Settling In to the Homestead

Mignon and Chris are settling in quite nicely

Settling In

It’s Flea, here, the beginning homesteader. Just checking in with some photos to let y’all know that we’re settling in to the homestead quite nicely, now that the arctic blast has passed. I don’t recommend moving in December or January. Especially if you’re moving animals. But the critters are pretty well settled in, too. Take a look.

Settling in to the homestead - Pudge and Mignon are feeding
Pudge and Mignon are settling in together nicely. Pudge stands in the feed bowl every time I bring out the pellets. The two sleep in the deep pile of straw we spread over the stable floor for them.

A goat and a steer aren’t much in the way of livestock, or for keeping each other company. We know that. So we got them a companion. His name is Snow.

Snow, our LGD, watches his goat and cow
Snow is 3/4 Anatolian, 1/4 Great Pyrenees. He’s spent most of his life with goats and baby goats. He’s slowly bonding with Pudge and Mingnon.

Snow is 20 months old, very playful, and he takes his job seriously. We love him to death. Fortunately for both us and Snow, there are livestock guardian dogs up and down the road we live on. People understand their habits. And Snow goes on walk abouts to visit neighbor dogs and livestock. I usually find him in the driveway, next to the livestock pen, when I go out. He’s such a good dog. He’s grown to be best buds, too, with Belle and Shipley, our puppies (I wrote about the puppies here, and why they’re not currently outdoor guardian dogs).

Shipley and Snow - training a livestock guardian dog
Snow is training Shipley and Belle to be livestock guardian dogs. He’s doing a great job, but they’re only five months old and have a long way to go.

We Welcome Company

I like being a little more settled before having company over, but some people can visit no matter the state of your home, right? My good friends Liz and Matt are some of those people. They popped in last weekend, bringing their kids and Arthur, a miniature Australian Shepherd puppy. A good time was had by all, and Matt helped Chris get our Yerf running again.

Dairy steer and Australian Shepherd puppy stare down
Mignon checks Arthur out. Arthur wants to be a farm dog some day, so he came here to practice staring down a cow. Good boy!

Okay, I’m not gonna lie – I welcome company because I now live in the middle of nowhere. I’m a thousand miles from nowhere, and there’s no place I’d rather be. But I miss people. So if you’re in northeastern Oklahoma and bored, drop me a line. We’ll feed the geese together and play with dogs.

Speaking of Geese …

Y’all, I think my favorite thing about moving is that I’m with my birds again. Jimmy, Morticia and Gomez are settling in like the rest of us are. Except I think that Morticia and Gomez are both ganders. Friendly ganders.

African Brown Geese in a northeastern Oklahoma yard in January
Morticia and Gomez are, I think, African Brown geese. We got them at Atwods, a regional feed store, last August, as wee goslings.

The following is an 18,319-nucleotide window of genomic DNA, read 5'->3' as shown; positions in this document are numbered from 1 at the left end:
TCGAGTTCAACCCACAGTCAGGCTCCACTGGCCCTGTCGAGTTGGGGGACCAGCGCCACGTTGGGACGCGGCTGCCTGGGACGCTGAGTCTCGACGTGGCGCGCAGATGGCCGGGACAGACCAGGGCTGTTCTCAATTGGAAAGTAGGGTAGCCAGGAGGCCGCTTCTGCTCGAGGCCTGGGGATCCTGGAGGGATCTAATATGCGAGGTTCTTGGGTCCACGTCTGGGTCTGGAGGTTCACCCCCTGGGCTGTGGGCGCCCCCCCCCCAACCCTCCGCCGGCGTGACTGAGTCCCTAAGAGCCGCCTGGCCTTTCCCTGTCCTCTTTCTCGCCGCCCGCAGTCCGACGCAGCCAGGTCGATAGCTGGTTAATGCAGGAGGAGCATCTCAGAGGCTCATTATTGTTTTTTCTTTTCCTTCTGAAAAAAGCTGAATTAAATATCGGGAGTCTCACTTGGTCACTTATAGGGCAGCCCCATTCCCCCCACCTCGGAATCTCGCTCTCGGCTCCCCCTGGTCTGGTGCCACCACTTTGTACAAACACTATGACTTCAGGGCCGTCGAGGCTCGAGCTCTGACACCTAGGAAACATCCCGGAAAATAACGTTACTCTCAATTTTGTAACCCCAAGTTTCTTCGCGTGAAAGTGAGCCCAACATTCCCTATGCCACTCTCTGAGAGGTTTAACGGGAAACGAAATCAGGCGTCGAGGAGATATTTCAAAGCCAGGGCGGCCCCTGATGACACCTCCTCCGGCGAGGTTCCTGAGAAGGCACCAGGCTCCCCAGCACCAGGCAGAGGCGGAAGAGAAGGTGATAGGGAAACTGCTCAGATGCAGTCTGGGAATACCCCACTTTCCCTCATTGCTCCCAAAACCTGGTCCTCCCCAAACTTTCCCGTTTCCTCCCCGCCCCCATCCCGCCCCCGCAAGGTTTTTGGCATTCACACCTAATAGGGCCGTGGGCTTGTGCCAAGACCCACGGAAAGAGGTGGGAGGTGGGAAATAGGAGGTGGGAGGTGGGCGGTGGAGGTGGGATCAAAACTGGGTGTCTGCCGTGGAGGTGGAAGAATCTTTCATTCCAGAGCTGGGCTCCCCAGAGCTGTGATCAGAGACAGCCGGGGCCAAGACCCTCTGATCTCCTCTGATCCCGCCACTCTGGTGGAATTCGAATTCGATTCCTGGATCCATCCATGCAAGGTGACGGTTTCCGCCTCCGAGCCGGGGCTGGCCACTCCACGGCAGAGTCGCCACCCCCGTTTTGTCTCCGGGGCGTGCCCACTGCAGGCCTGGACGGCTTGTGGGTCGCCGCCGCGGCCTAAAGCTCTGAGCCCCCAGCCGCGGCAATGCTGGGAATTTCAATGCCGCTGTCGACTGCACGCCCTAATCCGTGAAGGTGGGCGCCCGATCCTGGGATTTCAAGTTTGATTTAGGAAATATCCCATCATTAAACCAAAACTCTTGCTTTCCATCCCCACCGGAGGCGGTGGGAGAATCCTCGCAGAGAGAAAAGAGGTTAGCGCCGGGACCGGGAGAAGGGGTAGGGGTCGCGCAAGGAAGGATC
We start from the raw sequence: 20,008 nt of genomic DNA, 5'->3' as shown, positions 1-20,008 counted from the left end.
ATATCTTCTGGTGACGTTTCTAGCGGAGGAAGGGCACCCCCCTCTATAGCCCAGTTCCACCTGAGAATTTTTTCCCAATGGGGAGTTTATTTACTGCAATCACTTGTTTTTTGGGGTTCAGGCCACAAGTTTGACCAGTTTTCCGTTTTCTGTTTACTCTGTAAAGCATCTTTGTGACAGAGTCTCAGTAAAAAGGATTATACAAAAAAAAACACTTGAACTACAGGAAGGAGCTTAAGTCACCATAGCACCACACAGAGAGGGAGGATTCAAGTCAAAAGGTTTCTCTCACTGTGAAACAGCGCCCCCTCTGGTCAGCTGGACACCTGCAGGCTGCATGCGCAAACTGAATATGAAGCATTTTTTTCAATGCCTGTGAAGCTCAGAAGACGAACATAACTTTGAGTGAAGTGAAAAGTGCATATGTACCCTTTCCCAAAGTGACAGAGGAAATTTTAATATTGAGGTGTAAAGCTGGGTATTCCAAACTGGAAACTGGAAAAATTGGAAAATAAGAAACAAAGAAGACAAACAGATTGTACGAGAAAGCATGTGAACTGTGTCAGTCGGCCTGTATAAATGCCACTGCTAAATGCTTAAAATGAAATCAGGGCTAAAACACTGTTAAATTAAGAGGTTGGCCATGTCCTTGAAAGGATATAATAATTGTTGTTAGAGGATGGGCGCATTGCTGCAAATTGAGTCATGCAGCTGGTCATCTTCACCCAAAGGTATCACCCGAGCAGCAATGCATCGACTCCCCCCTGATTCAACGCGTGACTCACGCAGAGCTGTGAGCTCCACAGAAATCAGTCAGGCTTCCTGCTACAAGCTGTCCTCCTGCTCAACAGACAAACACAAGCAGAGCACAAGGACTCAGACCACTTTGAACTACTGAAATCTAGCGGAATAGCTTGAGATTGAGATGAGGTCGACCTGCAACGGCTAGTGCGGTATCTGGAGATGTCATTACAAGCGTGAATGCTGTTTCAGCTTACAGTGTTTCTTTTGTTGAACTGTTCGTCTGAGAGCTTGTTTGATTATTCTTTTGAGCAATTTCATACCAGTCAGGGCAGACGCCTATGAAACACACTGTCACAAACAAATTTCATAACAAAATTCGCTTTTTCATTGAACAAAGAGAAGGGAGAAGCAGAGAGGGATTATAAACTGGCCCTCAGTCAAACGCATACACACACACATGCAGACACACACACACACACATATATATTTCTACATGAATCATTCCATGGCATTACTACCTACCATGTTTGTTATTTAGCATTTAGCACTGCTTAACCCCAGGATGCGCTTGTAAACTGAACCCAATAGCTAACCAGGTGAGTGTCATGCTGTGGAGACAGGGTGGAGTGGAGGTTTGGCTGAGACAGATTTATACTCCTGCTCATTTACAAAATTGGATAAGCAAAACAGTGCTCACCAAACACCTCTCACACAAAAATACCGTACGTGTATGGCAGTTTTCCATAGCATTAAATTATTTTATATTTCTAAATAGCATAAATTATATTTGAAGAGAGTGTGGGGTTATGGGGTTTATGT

I’ve had birds since I was a little girl, and most of my adult life. Transitioning to outdoor birds was perfect for me, since I’m a lousy housekeeper, and birds are filthy creatures, requiring a lot of clean up inside. Outdoor birds are a dream come true. Does that mean that all of our outdoor birds are pets? Well, right now they are. Jimmy the Duck is six years old and, hopefully, will die of old age someday. But this spring I plan on getting ducklings, goslings and chicks. All will eventually be egg and meat producers. So long as I have my pets, I can do that.

The trick, I’m told, is to get one breed of each bird. They all look alike. None have names. They’re regularly producing more which look more like themselves. I won’t get attached. Meanwhile, I have Jimmy, the two first geese, and I’ll have a separate area with bantam birds in a variety of breeds, as pets. See? It’ll work. In theory.

Are You Following Us?

So here’s where I ask the million dollar question – are you following us? I don’t mean as stalkers. That’s just rude. As the social media homesteader, I get the fun job of making Facebook Live videos, tweeting and Instagramming. And I like to follow people, but I also want people to follow me! Yeah, I just like being the center of attention. So follow HomesteadingEdu on Instagram, Twitter (@HomesteadingEdu for both), as well as on Facebook. It’ll be fun. And I’m always asking advice, since I’m so new to this.

Like last week, when I asked how to build a fire in the wood stove. I honestly didn’t think this would be so hard to do! So many people gave me great advice. I FINALLY got a fire started and kept it going. It took hours. What I realized in this process (and a huge THANK YOU to the friends who gave such great advice!), is that if we didn’t have an alternate source of heat, I’d die. Seriously.

So keep coming back! This journey to homesteading and health and happiness is meant to be walked with like minded people. Never alone.

Homestead in health, my friends!

Flea

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